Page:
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Sir, We highly approve of the plan, and, so far as we have had time and leisure to examine, of the execution of your edition of Horace. You have acted judiciously in expunging the revolting grossness which disgraces some of the pages of that distinguished writer. The only valuable end such passages can answer is to exhibit to sedate observers the debasement of heathen morals, and how much more justly the Augustan age is celebrated for its genius, than for its virtues. But these are reflections to which youth are incompetent. It is well known, however, that although no instructor will permit them to recite what is offensive, it is impossible to prevent them from studying it. The explanatory notes which you have added, and the scanning tables which you have annexed, we consider as well calculated for a school edition of your author. We shall adopt your Horace into our Academy. Wishing you success in your laborious but useful undertaking, We are, Sir,
Your humble servants,
Gray and Wylie's Academy,
We have examined Mr. Dugdale's edition of Horace, and consider it better calculated to be placed in the hands of students than the Delphini edition, or any other we have seen. We shall very gladly adopt it in our Seminary.
J. T. CARRÉ,
April 24th, 1815.
To elucidate the obscurities of Horace, and to satisfy the mind of the young student in cases of doubt and perplexity, require the clearest and most familiar explanations. It is scarcely to be supposed that Latin commentaries should be found sufficiently intelligible to those who are but partially acquainted with the language. Incompatible, however, as it must appear with the interest of the learner to have this difficult Latin author put into his hands, with commentaries in the same language, as difficult perhaps as the text itself; such has been, for more than a century, and still continues to be, the general practice of the schools. The manifest necessity of some further aid to facilitate the labor of the inexperienced student, gave rise to what is called the interpretatio, designed to convey the meaning of the author in a style easier and more familiar than his own. But however useful an interpretatio might prove to those who had recourse to it only when such assistance was necessary, it has been found, by long and repeated experience, that in those already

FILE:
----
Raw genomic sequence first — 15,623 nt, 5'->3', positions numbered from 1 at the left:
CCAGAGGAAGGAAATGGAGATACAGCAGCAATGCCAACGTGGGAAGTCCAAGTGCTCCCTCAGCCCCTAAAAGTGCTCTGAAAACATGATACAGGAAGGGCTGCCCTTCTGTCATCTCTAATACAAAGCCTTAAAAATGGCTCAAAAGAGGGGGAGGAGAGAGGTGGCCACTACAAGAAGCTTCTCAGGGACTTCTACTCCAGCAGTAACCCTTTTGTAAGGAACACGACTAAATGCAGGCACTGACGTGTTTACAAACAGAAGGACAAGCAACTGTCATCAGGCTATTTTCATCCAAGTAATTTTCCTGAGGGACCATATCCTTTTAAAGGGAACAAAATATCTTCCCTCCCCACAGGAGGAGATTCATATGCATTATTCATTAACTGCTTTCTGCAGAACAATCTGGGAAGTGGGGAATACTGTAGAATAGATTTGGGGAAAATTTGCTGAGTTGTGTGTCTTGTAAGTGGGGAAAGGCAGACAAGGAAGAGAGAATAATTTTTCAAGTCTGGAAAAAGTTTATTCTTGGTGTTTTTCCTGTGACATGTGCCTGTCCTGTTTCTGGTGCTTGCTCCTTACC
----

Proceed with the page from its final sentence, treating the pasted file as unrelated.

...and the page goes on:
predisposed to indolence, it confirms this habit, and holds out a strong temptation even to the persevering; and that it only familiarises the learner with the prosaic language of the interpreter, while the poetical beauties of the original are in a great measure neglected.
Another just cause of complaint in the editions generally used, has been, that the exceptionable parts have been retained, to the prejudice, it is to be feared, of young and inexperienced minds; for though it is customary to forbid such passages as are indecent to be read in our schools, yet the very prohibition too often serves as an incitement to juvenile curiosity.
These formidable evils called loudly for a remedy, and the most rational means of removing them seemed to be to provide the pupil with a correct expurgata edition of Horace's works, accompanied with explanatory notes in English, adapted to the capacity and calculated to excite the attention of the learner.
How far the editor has succeeded in the present attempt to accomplish so desirable an object, he must leave for others to decide; the approbation, however, of able and candid judges, encouraged by whose advice and assistance he commenced and executed the edition now offered to the public, inspires him with some confidence of success.
In preparing the text for publication, recourse has been had to the most accurate European editions, by the help of which, it is hoped, most of the errors have been corrected, and the punctuation greatly improved. In compiling the explanatory notes, the editor has consulted every commentator that lay within his reach, and selected, translated and formed them upon those authorities which appeared most deserving of confidence.